Quote from Slava Akhmechet’s excellent article Functional Programming For the Rest of Us.

What the people behind D want to do is to create a true functional subset of the D Programming Language, and create a safe interfacing to parts of the program that are imperative. The functional subset would enforce pure functional programming, like disallowing access to mutable global state and calls to non-pure functions. In effect that would enable you to write parts of your program that need to be thread-safe in a functional style, while using the style of programming that most of us are used to for the rest.

But, it might not stop there. Andrei Alexandrescu, who’s one of the driving forces behind the functional subset, has suggested that the enforcements inside a pure function can be relaxed to allow mutability of what he calls “automatic state,” thus allowing imperative techniques to be used as long as the mutability doesn’t leak across the function barrier. Here’s an example from Andrei’s slides on the subject:

int fun(invariant(Node) n) pure {
  int i = 42;
  if (n.value) ++i;
  int accum = 0;
  for (i = 0; i != n.value; ++i) ++accum;
  return n.value + i;

This code doesn’t look a bit functional, but the result of fun() is solely dependent on its arguments, so seen from the outside it’s pure.

Mixing pure functional and main stream imperative programming is certainly bleeding-edge. As far as I know it has never been done in any other language. But even though I’m excited, I can’t help wondering whether this is the right way to go. There’s a risk that D spreads itself too thin, and that the pure functional subset of D will be too noisy; I anticipate a heavy use of the invariant keyword for instance.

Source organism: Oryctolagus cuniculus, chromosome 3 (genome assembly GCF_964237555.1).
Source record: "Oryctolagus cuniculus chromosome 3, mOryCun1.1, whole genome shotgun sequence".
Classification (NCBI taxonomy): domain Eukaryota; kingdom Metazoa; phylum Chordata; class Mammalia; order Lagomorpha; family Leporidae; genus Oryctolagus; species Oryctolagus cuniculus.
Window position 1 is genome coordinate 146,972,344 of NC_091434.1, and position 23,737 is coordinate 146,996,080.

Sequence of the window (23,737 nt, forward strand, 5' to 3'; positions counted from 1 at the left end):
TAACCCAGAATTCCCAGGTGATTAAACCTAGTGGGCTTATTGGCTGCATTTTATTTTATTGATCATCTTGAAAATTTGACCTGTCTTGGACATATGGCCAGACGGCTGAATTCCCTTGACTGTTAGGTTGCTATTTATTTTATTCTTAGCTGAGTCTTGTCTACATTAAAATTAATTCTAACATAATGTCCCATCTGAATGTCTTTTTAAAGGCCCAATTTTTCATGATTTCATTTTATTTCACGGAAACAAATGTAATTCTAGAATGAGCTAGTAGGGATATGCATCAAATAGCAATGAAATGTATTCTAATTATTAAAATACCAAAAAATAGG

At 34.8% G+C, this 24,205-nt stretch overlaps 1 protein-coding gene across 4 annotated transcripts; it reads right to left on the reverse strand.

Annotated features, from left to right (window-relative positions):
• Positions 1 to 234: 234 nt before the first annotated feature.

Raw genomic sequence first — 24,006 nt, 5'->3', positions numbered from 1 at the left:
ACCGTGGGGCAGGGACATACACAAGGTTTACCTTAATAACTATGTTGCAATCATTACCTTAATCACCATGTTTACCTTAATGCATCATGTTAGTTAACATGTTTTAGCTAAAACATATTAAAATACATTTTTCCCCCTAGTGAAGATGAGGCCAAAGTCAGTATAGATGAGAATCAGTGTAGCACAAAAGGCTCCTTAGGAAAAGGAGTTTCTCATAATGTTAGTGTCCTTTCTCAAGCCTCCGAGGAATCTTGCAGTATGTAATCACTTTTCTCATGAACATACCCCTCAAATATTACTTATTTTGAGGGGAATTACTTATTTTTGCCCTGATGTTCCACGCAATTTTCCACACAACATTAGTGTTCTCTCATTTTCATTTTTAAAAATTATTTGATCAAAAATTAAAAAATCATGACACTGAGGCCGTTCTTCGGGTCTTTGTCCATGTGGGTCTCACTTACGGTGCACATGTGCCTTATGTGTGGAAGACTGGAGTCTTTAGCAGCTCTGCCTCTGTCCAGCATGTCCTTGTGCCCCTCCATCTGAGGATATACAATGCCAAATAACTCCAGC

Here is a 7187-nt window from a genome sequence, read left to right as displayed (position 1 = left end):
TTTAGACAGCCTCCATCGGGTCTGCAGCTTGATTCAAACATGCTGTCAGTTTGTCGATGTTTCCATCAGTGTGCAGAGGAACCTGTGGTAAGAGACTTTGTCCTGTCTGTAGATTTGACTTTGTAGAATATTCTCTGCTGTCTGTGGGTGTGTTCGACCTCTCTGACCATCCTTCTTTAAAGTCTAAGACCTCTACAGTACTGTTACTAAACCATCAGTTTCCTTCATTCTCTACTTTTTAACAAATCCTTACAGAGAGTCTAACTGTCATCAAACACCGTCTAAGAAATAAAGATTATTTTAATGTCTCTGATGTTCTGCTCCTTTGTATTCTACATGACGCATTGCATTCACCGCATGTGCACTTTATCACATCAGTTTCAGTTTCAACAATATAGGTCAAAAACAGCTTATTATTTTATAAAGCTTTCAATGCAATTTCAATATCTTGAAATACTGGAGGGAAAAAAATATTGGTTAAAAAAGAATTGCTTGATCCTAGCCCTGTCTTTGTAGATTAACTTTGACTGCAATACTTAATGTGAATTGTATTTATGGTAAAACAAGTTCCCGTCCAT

Would it be a better option to create a completely new language, say Functional D, and make D and Functional D interoperable on a binary level? At least that would battle the noise by reducing the need for explicitly expressing things like immutability, which can be taken for granted in a functional language. I also suspect that the compilers would be less difficult to implement than a compiler that has to support both styles.

But then again, I don’t know much about making compilers. I just happen to be more of a minimalist when it comes to computer languages. (As opposed to my preferences for APIs and Framworks.)

Expect more posts on this subject as I plan to delve into details next.


Steve Yegge: D is the Next Cool Language

April 1st, 2008 4 comments

I just watched an interview with Steve Yegge on the Google Code Blog. The interview was mostly about his current project Rhino on Rails. It was interesting, although not interesting enough to keep my attention for the entire 25 minutes. After some time I kind of tuned out, but I kept the video cast running in the background.

Good thing I did, because at the end of the interview Steve surprised me big time. If you’ve followed my blog lately you know that the D Programming Language is my favorite toy at the moment, so when he mentioned it in the interview I was all ears again. For your convenience, I made a transcript of the best parts:

You’re a language geek. What new cool language would you want to play with next?

To be honest I really wish I knew more about D. I’ve programmed in the D language and it’s D-lightful. It was quite expressive. I did a bunch of programs that I kind of ported from ruby scripts that I’ve written, and I swear it was only like 20% harder than in the ruby code. It was super tight, except that it was lightning fast. It was like C++ or faster.

Steve also gives his opinion on what’s needed for D to become really big.

If it [the D language] were link compatible with C++, which is hard, then it could be used with all the C++ libraries. Then it could be the replacement of C++.

In case you’d like to hear and see for yourself, the part when he mentions D starts at about 22 minutes and 35 seconds in.

Steve Yegge as part of the D community? Wouldn’t that be something.


Categories: D Programming Language Tags: